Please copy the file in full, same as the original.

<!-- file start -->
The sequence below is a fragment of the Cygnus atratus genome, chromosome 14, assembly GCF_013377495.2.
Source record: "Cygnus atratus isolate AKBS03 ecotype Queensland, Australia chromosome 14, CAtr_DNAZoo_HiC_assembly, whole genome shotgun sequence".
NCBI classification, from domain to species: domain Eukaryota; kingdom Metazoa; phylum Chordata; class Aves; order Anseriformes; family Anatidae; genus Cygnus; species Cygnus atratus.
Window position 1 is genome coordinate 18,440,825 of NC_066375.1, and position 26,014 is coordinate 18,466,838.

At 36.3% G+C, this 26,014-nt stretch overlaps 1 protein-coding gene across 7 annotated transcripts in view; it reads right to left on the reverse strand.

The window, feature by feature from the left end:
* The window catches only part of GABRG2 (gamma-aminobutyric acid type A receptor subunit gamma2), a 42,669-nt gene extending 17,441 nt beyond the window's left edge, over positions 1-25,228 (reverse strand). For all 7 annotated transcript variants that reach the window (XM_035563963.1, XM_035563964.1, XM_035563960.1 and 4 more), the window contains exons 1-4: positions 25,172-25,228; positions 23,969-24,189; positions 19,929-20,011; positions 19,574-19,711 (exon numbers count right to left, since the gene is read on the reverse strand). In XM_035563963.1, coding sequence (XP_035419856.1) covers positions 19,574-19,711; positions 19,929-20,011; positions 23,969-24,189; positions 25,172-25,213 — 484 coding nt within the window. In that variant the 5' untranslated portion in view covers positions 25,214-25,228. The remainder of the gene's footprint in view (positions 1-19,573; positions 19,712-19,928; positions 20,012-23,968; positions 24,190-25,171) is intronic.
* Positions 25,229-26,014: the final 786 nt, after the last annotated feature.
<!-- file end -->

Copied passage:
The sequence below is a fragment of the Cygnus atratus genome, chromosome 14, assembly GCF_013377495.2.
Source record: "Cygnus atratus isolate AKBS03 ecotype Queensland, Australia chromosome 14, CAtr_DNAZoo_HiC_assembly, whole genome shotgun sequence".
NCBI classification, from domain to species: domain Eukaryota; kingdom Metazoa; phylum Chordata; class Aves; order Anseriformes; family Anatidae; genus Cygnus; species Cygnus atratus.
Window position 1 is genome coordinate 18,440,825 of NC_066375.1, and position 26,014 is coordinate 18,466,838.

At 36.3% G+C, this 26,014-nt stretch overlaps 1 protein-coding gene across 7 annotated transcripts in view; it reads right to left on the reverse strand.

The window, feature by feature from the left end:
* The window catches only part of GABRG2 (gamma-aminobutyric acid type A receptor subunit gamma2), a 42,669-nt gene extending 17,441 nt beyond the window's left edge, over positions 1-25,228 (reverse strand). For all 7 annotated transcript variants that reach the window (XM_035563963.1, XM_035563964.1, XM_035563960.1 and 4 more), the window contains exons 1-4: positions 25,172-25,228; positions 23,969-24,189; positions 19,929-20,011; positions 19,574-19,711 (exon numbers count right to left, since the gene is read on the reverse strand). In XM_035563963.1, coding sequence (XP_035419856.1) covers positions 19,574-19,711; positions 19,929-20,011; positions 23,969-24,189; positions 25,172-25,213 — 484 coding nt within the window. In that variant the 5' untranslated portion in view covers positions 25,214-25,228. The remainder of the gene's footprint in view (positions 1-19,573; positions 19,712-19,928; positions 20,012-23,968; positions 24,190-25,171) is intronic.
* Positions 25,229-26,014: the final 786 nt, after the last annotated feature.